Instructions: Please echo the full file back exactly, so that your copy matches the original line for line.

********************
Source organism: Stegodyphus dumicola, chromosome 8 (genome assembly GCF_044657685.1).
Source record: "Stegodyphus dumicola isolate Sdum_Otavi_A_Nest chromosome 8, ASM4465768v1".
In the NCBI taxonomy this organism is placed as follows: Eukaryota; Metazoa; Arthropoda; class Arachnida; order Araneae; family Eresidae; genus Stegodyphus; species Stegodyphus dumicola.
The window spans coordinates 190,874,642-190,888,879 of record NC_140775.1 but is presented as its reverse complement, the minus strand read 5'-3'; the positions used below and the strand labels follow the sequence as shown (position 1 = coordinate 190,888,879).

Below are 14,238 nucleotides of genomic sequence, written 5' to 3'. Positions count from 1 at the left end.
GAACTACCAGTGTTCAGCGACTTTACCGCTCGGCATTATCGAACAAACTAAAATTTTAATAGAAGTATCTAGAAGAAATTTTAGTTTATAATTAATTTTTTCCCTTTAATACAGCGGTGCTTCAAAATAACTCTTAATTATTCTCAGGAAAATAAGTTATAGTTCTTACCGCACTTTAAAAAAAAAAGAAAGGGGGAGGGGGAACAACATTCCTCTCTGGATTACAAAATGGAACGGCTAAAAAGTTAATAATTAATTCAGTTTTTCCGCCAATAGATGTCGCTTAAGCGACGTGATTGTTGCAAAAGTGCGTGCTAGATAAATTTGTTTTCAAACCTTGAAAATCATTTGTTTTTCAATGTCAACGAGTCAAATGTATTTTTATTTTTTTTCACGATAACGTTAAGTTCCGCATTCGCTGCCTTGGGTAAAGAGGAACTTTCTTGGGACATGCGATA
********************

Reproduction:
Source organism: Stegodyphus dumicola, chromosome 8 (genome assembly GCF_044657685.1).
Source record: "Stegodyphus dumicola isolate Sdum_Otavi_A_Nest chromosome 8, ASM4465768v1".
In the NCBI taxonomy this organism is placed as follows: Eukaryota; Metazoa; Arthropoda; class Arachnida; order Araneae; family Eresidae; genus Stegodyphus; species Stegodyphus dumicola.
The window spans coordinates 190,874,642-190,888,879 of record NC_140775.1 but is presented as its reverse complement, the minus strand read 5'-3'; the positions used below and the strand labels follow the sequence as shown (position 1 = coordinate 190,888,879).

Below are 14,238 nucleotides of genomic sequence, written 5' to 3'. Positions count from 1 at the left end.
GAACTACCAGTGTTCAGCGACTTTACCGCTCGGCATTATCGAACAAACTAAAATTTTAATAGAAGTATCTAGAAGAAATTTTAGTTTATAATTAATTTTTTCCCTTTAATACAGCGGTGCTTCAAAATAACTCTTAATTATTCTCAGGAAAATAAGTTATAGTTCTTACCGCACTTTAAAAAAAAAAGAAAGGGGGAGGGGGAACAACATTCCTCTCTGGATTACAAAATGGAACGGCTAAAAAGTTAATAATTAATTCAGTTTTTCCGCCAATAGATGTCGCTTAAGCGACGTGATTGTTGCAAAAGTGCGTGCTAGATAAATTTGTTTTCAAACCTTGAAAATCATTTGTTTTTCAATGTCAACGAGTCAAATGTATTTTTATTTTTTTTCACGATAACGTTAAGTTCCGCATTCGCTGCCTTGGGTAAAGAGGAACTTTCTTGGGACATGCGATA